After the disaster of Saturday (and it was a disaster), Millwall became the first stop on the road to redemption. To say I was nervous would be accurate: lose and it would have been five defeats in a row, which would have been a poor reflection on the start we’d enjoyed but also the quality of the team itself.
From my point of view, I’d just assumed that this game would be on Sky. Imagine my panic at 6.18pm then when I realised I had to part with cash (not actual cash) to watch the game on iFollow. Imagine that feeling/sensation, coupled with the fact that my phone had installed an update since the last time I used the iFollow app and that meant I was required to put in my credentials (as people in IT jobs tend to say). I actually couldn’t remember my password, so had to reset it.
I won’t go on about it, but basically it was really bloody annoying and time consuming and to be honest, for a game that was a massive inconvenience to me anyway (I’d spent the first part of the week watching the excellent documentary ‘Undertaker: The Last Ride’ and was eager to see the conclusion) and the fact that I’d watch it on mute (Dellor/Gooding on comms wasn’t it) I really couldn’t be doing with this nonsense.
As the frustration eased (it didn’t ease) I turned my attention to the team news and gave a solid nod to no one in particular, the kind of nod you give yourself when you turn into a multi-storey car park and get a space nearest to the lift/entrance/place you need to be.
Bringing Holmes in made sense. Esteves, at times, struggled on Saturday and failed to do the ugly stuff. Whilst I like him and think he will be good long term, Holmes seems more solid, like the sort of chap that would keep a secret of a friend that say, I don’t know, once accidentally stole eight packets of Panini Euro 2016 stickers from a Tesco in Great Yarmouth whilst on holiday with his family because he genuinely (genuinely) forgot that they were underneath his bag for life in his trolley...
I couldn’t work out if it was still a legitimate feeling to dislike Millwall even though their fans weren’t in attendance. And then I realised that yes, it was, because Millwall are easily the most anti-football team in the league. Five goals scored at home this season? Behave yourself! What was clear early on was that there was little link-up play between defence and midfield and that this could prove to be a problem for us in the game. Meite looked sharp and direct, whilst Holmes looked solid. Rafa was proving his (very quiet) critics wrong and Joao was busting himself up front.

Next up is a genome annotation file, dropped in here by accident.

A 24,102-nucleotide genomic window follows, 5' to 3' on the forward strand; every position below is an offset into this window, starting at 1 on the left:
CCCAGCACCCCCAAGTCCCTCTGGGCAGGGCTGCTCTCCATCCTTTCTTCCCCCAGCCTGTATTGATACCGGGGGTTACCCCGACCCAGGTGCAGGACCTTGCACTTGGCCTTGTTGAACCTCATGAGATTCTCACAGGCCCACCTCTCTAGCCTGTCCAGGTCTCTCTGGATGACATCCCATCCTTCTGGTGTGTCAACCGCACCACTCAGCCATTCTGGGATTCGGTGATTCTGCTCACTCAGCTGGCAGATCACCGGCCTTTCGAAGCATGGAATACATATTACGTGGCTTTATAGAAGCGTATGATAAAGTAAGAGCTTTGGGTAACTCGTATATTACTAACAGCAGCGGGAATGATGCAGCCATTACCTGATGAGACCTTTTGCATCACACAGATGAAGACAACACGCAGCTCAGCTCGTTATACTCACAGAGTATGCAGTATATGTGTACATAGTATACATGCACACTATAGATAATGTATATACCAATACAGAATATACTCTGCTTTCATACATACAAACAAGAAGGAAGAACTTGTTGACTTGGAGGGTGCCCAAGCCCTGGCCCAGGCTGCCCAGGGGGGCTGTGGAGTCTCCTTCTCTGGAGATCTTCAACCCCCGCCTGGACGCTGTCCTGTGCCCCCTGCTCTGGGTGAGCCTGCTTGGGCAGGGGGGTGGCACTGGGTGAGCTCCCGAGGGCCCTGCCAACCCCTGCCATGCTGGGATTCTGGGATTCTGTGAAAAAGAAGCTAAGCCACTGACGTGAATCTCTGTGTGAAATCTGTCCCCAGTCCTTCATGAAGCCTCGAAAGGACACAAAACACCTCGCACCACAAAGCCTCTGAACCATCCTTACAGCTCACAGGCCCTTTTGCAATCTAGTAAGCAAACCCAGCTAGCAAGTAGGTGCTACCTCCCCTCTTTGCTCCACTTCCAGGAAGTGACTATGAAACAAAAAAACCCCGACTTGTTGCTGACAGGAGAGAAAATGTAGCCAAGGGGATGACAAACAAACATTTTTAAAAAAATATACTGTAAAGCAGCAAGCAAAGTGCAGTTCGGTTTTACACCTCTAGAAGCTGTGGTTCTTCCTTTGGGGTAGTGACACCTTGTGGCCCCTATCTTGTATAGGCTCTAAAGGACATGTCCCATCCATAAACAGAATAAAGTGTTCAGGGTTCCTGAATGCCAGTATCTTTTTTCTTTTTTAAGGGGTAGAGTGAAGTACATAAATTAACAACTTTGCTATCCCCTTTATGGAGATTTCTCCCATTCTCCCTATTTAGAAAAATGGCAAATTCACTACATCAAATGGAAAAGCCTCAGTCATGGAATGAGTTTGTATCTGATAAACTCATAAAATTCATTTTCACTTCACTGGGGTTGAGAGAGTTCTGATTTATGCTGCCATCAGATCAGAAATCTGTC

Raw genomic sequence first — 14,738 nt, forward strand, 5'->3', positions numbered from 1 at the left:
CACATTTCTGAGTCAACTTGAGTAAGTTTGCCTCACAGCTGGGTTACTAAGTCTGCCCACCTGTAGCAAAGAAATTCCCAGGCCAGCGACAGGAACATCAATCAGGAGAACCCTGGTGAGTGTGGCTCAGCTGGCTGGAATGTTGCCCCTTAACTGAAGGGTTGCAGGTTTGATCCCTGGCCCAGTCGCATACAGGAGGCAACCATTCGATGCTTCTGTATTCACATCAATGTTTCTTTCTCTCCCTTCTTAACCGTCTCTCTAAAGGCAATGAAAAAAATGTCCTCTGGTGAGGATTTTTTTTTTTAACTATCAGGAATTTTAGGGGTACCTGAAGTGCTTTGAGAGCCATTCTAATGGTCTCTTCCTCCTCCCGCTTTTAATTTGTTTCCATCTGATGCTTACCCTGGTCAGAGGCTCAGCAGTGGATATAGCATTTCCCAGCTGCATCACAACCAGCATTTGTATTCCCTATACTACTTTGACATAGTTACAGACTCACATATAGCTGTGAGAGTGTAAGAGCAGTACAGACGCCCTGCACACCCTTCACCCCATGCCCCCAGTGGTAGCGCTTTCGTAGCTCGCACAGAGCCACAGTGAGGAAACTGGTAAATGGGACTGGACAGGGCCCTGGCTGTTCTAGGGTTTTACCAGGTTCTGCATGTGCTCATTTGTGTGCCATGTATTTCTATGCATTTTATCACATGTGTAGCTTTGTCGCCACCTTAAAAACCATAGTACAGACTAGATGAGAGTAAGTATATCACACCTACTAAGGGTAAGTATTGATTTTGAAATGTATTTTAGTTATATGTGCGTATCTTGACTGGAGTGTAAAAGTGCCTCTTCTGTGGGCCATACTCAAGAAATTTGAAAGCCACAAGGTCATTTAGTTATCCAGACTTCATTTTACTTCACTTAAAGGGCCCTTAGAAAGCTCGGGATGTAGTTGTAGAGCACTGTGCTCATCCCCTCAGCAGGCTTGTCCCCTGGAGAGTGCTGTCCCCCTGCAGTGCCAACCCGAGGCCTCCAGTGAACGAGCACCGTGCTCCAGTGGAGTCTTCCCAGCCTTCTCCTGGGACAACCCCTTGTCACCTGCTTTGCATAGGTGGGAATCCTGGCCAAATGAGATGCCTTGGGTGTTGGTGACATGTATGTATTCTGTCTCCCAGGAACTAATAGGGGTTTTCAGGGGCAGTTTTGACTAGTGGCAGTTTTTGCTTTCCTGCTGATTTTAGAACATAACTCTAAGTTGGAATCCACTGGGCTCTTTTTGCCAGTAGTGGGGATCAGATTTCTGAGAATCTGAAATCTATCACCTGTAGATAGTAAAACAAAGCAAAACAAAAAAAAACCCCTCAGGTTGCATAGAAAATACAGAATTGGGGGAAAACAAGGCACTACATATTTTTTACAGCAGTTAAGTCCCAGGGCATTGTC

Regular readers will know that I’ve normally moaned about Dellor/Gooding more by now, so here it comes: on 30 minutes, Semedo carried out a pwoper nawty challenge on one of the Millwall players, which prompted Dellor, a man paid English pounds to directly call the action on the pitch, to say “two Millwall players have collided and somehow the ref has given a free kick and a yellow card to Semedo”. If this sentence/statement was an emoji, it would be that face that has a straight mouth.
Just before half time, the team that had only scored five goals at home this season (not sure if that’s been mentioned) won a free kick. Of course, they scored from it, sending the Royals into the half-time break on the wrong end of the score line. Oh. Goody. Speaking of half time, I had a real hankering for some Huski Chocolate. I had no idea why, I just really, really wanted some Huski Chocolate. Instead, what I actually did was iron a shirt for the next working day and eat a fun-size Twix.
I’m sure some of you use this too, but the Sky Sports Football Score Centre app thingy has recently undergone a quite radical transformation. As a result of that, I get notifications on everything that happens of any great significance in our games. This was fine when our games were on Sky, but it turns out that iFollow is about 7-10 seconds behind the Score Centre, meaning I knew Joao had scored before he actually did. A well-worked goal with some oil-slick passing was tucked away by the big man and we were back in the game.
At this point, we were on top and looking threatening. Why subs weren’t made before the 90th minute then was an absolute mystery to me. There’s an old saying: always strike while an iron is warm enough to do some damage, and Pauno really should have heeded that ancient proverb. As the game wore on, the impetus in our play fell away and we were forced to settle for a draw. If Joao’s last-minute shot had been the other side of the post, we’d be talking about three points instead of one, but as far as our recent form goes, a draw was a decent result.
In contrast to Saturday, our second 45 minutes were much better in this game. We responded well to going behind and put the game plan back onto the Lions. There does seem to be a lack of fluidity to our play, especially between the departments on the pitch, but I’m pretty sure the message was “don’t lose”. This gives us a base to move forward with and will hopefully make the players realise that we haven’t just become a terrible team.
I’m still not sure how good, bad or ugly this team is. This was the worst we’d played in five matches, one in which we got our only positive result of that sequence. At least the team are keeping us on our toes: let’s hope they can start to do that more with the opposition that is put in front of them.
Until next time.